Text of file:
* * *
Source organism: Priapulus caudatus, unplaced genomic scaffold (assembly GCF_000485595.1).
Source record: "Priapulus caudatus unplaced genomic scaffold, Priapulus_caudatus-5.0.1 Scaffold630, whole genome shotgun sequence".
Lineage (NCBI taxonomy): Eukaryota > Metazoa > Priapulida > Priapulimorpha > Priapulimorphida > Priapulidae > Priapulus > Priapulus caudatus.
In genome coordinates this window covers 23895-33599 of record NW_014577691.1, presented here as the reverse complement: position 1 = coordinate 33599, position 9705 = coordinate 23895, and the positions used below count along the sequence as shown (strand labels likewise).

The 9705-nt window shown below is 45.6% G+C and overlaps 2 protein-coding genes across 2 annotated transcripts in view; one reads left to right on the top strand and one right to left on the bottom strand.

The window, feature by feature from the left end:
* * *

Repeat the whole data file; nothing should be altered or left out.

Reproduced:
Source organism: Priapulus caudatus, unplaced genomic scaffold (assembly GCF_000485595.1).
Source record: "Priapulus caudatus unplaced genomic scaffold, Priapulus_caudatus-5.0.1 Scaffold630, whole genome shotgun sequence".
Lineage (NCBI taxonomy): Eukaryota > Metazoa > Priapulida > Priapulimorpha > Priapulimorphida > Priapulidae > Priapulus > Priapulus caudatus.
In genome coordinates this window covers 23895-33599 of record NW_014577691.1, presented here as the reverse complement: position 1 = coordinate 33599, position 9705 = coordinate 23895, and the positions used below count along the sequence as shown (strand labels likewise).

The 9705-nt window shown below is 45.6% G+C and overlaps 2 protein-coding genes across 2 annotated transcripts in view; one reads left to right on the top strand and one right to left on the bottom strand.

The window, feature by feature from the left end: